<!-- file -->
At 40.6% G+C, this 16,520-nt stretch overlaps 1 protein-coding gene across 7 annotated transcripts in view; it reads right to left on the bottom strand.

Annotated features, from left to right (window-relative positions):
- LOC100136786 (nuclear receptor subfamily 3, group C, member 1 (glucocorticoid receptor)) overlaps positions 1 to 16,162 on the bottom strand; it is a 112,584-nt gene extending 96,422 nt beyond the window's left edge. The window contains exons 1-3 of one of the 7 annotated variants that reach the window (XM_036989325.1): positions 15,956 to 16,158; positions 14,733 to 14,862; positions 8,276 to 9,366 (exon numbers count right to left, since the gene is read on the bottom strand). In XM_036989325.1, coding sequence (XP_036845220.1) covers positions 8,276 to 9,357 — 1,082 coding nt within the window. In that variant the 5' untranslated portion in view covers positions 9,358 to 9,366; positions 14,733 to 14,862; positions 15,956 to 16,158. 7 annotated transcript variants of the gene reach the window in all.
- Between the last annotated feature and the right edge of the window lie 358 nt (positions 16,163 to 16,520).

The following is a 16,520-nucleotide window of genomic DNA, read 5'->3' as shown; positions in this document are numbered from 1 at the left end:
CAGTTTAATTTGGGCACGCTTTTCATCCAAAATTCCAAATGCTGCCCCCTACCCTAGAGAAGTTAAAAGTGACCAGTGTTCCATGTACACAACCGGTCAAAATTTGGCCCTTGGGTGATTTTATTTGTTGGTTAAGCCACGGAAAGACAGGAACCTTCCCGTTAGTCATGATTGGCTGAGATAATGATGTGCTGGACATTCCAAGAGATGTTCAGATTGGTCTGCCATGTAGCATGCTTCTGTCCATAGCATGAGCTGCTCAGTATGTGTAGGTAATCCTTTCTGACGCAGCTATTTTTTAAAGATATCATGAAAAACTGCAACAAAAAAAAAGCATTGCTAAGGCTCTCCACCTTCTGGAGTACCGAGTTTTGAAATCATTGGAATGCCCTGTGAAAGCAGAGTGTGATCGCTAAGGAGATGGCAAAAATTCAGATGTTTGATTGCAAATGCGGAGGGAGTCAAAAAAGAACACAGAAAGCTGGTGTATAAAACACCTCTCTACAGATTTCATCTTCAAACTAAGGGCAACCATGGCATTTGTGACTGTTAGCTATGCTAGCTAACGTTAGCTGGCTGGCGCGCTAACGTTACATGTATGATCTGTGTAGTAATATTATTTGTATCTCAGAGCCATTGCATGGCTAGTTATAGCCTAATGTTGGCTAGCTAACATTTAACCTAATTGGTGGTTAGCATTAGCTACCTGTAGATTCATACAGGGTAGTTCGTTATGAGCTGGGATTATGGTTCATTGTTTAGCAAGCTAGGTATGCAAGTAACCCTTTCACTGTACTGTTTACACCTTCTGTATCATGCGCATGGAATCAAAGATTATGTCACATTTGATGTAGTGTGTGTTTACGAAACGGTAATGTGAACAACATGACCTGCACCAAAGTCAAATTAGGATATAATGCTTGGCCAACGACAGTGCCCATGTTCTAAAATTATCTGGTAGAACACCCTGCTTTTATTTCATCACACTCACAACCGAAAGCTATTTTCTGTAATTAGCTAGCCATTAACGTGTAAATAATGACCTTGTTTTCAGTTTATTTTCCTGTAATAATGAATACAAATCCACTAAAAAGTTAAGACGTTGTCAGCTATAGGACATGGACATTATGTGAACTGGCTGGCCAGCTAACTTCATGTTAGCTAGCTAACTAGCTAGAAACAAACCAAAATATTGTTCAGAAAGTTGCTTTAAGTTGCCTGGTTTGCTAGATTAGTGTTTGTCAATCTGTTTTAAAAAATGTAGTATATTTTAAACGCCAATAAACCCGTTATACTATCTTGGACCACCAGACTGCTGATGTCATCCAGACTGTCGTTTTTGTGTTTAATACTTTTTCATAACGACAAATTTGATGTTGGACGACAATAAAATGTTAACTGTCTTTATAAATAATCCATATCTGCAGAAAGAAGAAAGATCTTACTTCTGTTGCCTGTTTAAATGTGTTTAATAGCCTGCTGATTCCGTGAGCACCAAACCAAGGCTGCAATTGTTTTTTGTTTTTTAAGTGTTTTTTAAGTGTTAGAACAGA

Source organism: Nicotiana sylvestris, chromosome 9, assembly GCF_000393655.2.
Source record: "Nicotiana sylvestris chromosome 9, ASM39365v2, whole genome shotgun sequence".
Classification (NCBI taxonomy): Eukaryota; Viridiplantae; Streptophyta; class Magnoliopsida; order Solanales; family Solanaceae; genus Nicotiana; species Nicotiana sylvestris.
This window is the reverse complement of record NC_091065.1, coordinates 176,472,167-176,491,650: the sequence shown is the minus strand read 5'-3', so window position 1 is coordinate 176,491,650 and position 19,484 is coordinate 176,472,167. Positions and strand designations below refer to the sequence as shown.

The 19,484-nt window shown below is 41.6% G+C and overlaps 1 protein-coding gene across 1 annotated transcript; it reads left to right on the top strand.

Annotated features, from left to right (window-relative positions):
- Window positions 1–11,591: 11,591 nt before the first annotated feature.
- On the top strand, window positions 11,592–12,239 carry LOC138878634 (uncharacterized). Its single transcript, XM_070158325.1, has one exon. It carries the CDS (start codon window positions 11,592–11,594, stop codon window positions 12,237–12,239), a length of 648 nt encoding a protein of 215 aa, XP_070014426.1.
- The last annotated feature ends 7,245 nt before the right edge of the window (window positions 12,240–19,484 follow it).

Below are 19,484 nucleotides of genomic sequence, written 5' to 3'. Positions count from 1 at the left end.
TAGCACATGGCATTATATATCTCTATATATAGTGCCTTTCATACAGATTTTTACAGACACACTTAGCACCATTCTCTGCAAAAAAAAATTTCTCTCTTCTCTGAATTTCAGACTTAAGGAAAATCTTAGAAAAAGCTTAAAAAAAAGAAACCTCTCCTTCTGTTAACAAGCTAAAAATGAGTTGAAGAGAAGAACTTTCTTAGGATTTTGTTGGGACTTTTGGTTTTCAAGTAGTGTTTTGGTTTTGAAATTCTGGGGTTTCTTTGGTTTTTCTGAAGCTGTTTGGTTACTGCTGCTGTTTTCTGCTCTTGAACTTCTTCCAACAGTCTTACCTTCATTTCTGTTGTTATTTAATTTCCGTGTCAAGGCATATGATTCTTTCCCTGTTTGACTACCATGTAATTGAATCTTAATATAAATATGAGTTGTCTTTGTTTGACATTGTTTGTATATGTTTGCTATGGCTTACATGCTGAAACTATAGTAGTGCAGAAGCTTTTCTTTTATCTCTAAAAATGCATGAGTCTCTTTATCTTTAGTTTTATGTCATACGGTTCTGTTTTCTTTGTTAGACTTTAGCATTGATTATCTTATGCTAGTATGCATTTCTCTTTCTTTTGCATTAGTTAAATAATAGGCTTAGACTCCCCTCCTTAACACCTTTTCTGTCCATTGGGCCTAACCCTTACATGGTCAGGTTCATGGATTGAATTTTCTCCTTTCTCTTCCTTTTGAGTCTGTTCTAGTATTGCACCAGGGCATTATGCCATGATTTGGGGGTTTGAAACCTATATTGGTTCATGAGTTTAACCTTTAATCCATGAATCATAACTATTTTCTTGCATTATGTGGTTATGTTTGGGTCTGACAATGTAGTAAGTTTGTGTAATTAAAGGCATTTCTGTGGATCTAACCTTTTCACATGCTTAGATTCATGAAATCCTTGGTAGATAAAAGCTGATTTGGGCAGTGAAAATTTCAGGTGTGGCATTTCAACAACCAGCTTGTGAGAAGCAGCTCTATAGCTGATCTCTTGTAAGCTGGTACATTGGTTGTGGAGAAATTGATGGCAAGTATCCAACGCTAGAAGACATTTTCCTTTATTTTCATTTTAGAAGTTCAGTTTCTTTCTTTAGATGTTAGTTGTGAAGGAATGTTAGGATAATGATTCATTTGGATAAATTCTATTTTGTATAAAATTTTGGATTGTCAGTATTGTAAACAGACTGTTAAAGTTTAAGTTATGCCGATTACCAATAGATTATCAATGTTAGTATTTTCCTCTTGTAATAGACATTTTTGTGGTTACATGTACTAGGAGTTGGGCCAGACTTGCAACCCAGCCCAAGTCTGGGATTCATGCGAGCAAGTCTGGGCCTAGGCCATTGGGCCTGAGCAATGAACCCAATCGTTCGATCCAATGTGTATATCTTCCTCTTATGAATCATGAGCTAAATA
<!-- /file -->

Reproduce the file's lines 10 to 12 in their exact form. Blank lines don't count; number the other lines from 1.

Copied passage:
This window is the reverse complement of record NC_091065.1, coordinates 176,472,167-176,491,650: the sequence shown is the minus strand read 5'-3', so window position 1 is coordinate 176,491,650 and position 19,484 is coordinate 176,472,167. Positions and strand designations below refer to the sequence as shown.

The 19,484-nt window shown below is 41.6% G+C and overlaps 1 protein-coding gene across 1 annotated transcript; it reads left to right on the top strand.

Annotated features, from left to right (window-relative positions):